The great thing about Hanukkah is that, if you're a procrastinator like me, getting 8 nights to pull off a holiday meal is a true gift. Maybe that itself is the miracle of Hanukkah.
Growing up Jewish, it was all about the menorah and the presents. Now, I'm just here for the latkes. And since the days when I was making Boat Sauce in jars in my own kitchen, Hanukkah is all about latkes, sour cream, and Bobbie's Boat Sauce.
A couple of years ago, I decided to double down on the experience, and cooked up some short ribs in the style of my brisket recipe, and constructed a latke sandwich with said ribs, Bobbie's, and horseradish sour cream. As you could guess, it was incredible, and I set out to do the same for this year. But when my market wasn't carrying short ribs, I simultaneously realized that I actually didn't feel like cooking a day ahead (braised beef always benefits from an overnight rest).
Instead, and inspired by a reuben-style latke sandwich I saw over the internet, I picked up some house-cured pastrami from Otto's Sausage Kitchen. At Providore, I picked up some decadent sablefish salad. That night, I threw together my own, bastardized version of a Jewish appetizing meal, subbing hot latkes for bagels, and other bits and bobs from the fridge.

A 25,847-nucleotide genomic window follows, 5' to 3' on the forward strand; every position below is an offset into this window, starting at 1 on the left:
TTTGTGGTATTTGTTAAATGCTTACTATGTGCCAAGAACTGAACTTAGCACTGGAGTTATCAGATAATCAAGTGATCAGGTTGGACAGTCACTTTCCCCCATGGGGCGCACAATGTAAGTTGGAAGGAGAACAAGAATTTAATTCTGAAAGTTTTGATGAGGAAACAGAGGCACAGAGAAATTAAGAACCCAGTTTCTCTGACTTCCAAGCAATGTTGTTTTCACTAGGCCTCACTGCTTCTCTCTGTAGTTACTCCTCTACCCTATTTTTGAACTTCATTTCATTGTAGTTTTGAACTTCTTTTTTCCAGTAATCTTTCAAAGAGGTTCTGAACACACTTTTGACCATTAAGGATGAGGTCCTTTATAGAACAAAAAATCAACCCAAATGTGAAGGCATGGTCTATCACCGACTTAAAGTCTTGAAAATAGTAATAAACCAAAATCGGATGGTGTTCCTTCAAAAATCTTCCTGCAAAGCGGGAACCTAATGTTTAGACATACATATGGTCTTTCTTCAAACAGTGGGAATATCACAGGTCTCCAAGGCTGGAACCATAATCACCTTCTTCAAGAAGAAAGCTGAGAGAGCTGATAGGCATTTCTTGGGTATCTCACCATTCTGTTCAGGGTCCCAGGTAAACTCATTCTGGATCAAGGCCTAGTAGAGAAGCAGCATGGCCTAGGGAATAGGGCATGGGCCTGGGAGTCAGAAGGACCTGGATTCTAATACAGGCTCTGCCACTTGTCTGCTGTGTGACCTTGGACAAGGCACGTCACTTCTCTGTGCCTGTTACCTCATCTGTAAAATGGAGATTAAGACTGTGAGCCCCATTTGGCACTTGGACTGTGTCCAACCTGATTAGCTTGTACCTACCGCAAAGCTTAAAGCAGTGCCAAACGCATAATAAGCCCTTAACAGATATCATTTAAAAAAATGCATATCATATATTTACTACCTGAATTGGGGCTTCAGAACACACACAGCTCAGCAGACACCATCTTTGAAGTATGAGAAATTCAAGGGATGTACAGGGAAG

I'm sure these words will not hold, but I see no reason to eat latkes or pastrami any other way again. The cold, smoked meat paired with the hot latke, the Boat Sauce slicing through the sour cream, and the Grillo's dill pickle slice on top was, as the influencers say, everything. I also realized that a latke sandwich is for tourists. It's all about the proportions, and you only need one latke to get the perfect balance of flavors, textures, and temperatures.
There were a few things missing from the table, but I already have next year's menu and shopping list ready to go:
Ingredients for an Appetizing Hanukkah:
Your favorite latke recipe. Here's mine!
Bobbie's Boat Sauce
Smoked or cured fish
Chopped chicken liver